Through a debate between nine rape victims, ‘Devi’ confronts the irony of rape culture in a country which worships women as goddesses. The multi-starrer, 15 minute short film, has an all-woman cast, director, and cinematographer keeping the sensitivity of the subject sacrosanct. Priyanka Banerjee, the director of the film, beautifully humanises the victims of rape compelling viewers to empathise and reflect deeply on women’s safety in India.
Devi is a roller-coaster of emotions which begins with a bunch of women doing banal activities on a sultry afternoon and ends with the silence of confronting child rape victims. The setting of the film is a tasteful vintage house dotted with women who starkly represent sundry communities – Marathi housewives, a burkha clad weaver, a corporate woman, an English speaking ‘modern’ woman, a speech-impaired teenager, an aspiring doctor, and the simple god worshiping figurehead of the pack. The diversity of the occupants of the house itself sends a powerful message – no woman, regardless of age, community, religion, state, marital status is safe from rapists.
The setting of the film is a tasteful vintage house dotted with women who starkly represent sundry communities – Marathi housewives, a burkha clad weaver, a corporate woman, an English speaking ‘modern’ woman, a speech-impaired teenager, an aspiring doctor, and the simple god worshiping figurehead of the pack.
The peace of the afternoon is only broken by the ringing of the doorbell. The women launch into an argument on whether the guest at the door should be welcomed into their safe haven, which was already brimming with more women than space allowed. The argument revolves around the inability for the women to live comfortably if they start providing shelter to every guest at the door. The very cause of argument makes the viewer realise the increasing number of rape cases in the country; one in every twenty-two minutes, as pointed out in Devi.
During the debate, the women start arguing the parameters based on which members of the house should be eliminated. It gives rise to the most disturbing trajectory of conversation. The women take turns to describe the gruesome detail of their death after being raped – strangulation, torture, mutilation, and even trauma. Naturally, no conclusion based on the mode of rape and death could be drawn. They further describe the relation they shared with the rapists.
From husbands to close relatives, co-workers to eve-teasers, the spectrum of men who inflicted the crime was so varied that it too could not be the grounds for elimination either. The rapists’ age also does not provide sound reasoning for selection. The bickering, transpiring in the most commonplace manner shakes the foundation of how we view rape in India. The compelling description entraps the viewer into an empathetic state as the universality of rape as a mode of oppression becomes abundantly clear.
The women, though victims themselves, are initially shown to display apathy towards the new arrival at their door. They represent every Indian who has internalised patriarchy and has systematically stopped questioning the status quo. While trying to fight for their place in the house, the women are insensitive towards each other, defying intersectionality to place their trauma over the other. Their self-realisation, however, dawns when Jyoti depicted by Kajol, brings in the new addition to the family – a child, barely knee-high with two ponytails, dressed in a frill frock.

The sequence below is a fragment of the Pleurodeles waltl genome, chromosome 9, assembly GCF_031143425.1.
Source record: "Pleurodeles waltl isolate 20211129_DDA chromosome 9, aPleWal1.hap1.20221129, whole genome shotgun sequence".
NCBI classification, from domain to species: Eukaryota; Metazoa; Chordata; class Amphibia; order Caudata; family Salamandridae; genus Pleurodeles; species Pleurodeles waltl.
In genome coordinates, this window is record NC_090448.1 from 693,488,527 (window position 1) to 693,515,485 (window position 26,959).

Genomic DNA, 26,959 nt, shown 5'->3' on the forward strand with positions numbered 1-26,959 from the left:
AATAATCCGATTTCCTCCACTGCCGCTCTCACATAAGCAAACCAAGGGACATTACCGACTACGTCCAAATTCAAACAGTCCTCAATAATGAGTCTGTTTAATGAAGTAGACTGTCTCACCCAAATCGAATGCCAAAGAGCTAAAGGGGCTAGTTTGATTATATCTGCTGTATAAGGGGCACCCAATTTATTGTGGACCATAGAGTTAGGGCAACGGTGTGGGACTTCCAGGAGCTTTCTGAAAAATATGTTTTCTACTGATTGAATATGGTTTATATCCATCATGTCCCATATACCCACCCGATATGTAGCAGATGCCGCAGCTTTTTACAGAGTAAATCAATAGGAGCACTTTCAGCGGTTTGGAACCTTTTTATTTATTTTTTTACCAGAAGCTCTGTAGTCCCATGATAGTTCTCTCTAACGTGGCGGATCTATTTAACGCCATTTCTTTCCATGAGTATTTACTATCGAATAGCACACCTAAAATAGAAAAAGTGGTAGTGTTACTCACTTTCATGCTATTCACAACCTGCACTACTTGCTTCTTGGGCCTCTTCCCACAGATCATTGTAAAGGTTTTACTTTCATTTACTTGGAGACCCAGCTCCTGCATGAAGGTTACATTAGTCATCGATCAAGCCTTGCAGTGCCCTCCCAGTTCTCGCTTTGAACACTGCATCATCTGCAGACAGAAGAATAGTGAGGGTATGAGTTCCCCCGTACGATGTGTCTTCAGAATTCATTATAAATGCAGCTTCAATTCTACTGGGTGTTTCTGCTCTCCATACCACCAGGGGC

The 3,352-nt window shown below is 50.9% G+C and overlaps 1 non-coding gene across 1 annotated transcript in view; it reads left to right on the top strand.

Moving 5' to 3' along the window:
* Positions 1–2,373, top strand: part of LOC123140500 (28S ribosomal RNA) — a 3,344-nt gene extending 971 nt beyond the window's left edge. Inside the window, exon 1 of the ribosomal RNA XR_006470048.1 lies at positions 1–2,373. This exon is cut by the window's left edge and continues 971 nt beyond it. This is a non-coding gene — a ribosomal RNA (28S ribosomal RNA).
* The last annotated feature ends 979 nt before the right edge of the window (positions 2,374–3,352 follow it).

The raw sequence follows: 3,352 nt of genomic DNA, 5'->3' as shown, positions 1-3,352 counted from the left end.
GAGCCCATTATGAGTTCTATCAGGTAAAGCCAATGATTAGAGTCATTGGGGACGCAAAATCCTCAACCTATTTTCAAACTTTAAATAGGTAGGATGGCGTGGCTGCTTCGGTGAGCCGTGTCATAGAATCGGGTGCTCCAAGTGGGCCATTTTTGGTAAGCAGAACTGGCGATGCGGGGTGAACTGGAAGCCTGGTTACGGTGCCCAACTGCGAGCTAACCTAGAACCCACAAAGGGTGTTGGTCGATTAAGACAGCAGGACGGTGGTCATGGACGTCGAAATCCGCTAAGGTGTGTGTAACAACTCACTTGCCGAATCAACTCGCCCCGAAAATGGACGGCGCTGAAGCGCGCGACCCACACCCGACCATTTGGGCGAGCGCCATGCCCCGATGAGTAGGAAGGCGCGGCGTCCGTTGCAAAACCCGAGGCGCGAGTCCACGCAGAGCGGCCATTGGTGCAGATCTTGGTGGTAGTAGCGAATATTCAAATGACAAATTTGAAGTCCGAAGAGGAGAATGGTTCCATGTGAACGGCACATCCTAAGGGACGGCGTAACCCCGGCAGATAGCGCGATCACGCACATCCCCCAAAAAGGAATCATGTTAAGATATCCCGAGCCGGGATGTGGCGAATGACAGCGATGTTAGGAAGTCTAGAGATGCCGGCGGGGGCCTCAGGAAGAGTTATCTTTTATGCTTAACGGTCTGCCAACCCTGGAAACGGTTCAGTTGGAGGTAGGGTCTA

The bickering, transpiring in the most commonplace manner shakes the foundation of how we view rape in India. The compelling description entraps the viewer into an empathetic state as the universality of rape as a mode of oppression becomes abundantly clear.
Devi captures the reeling state of women’s safety and the unprecedented rise in rapes in the country. The indifference of the courts is highlighted through startling statistics showing how Indian courts have over 100,000 pending rape cases which increases consistently since over 90 cases are reported every day. It not only covers the age-old feminist argument that it is not the superficial considerations like clothes and ideology that provokes rapes, but also the systemic issues which have institutionally enabled the rape culture to strengthen. It breaks down the common misconception that it is women who endorse pop-culture and wear ‘short clothes’ are ones who instigate violence against themselves.
Even though Devi aims to make the viewer squirm uncomfortably on their seats, it also plays heavily on stereotypes. Surely it achieves the mammoth task of sending a powerful message in a short time frame but fails in being inclusive. Stories of women are highlighted eliminating trans and queer people, sex workers, male victims, tribal women, conflict victims et al. The morality question remains ambiguously ominous in the plot treading on safer path, probably to attract a greater audience.
Priyanka Banerjee’s short film Devi is a heart breaking story which one should endure. Within a short period, the film covers tremendous ground in creating a more informed outlook towards rape.
Featured Image Source: The Bollywood Ticket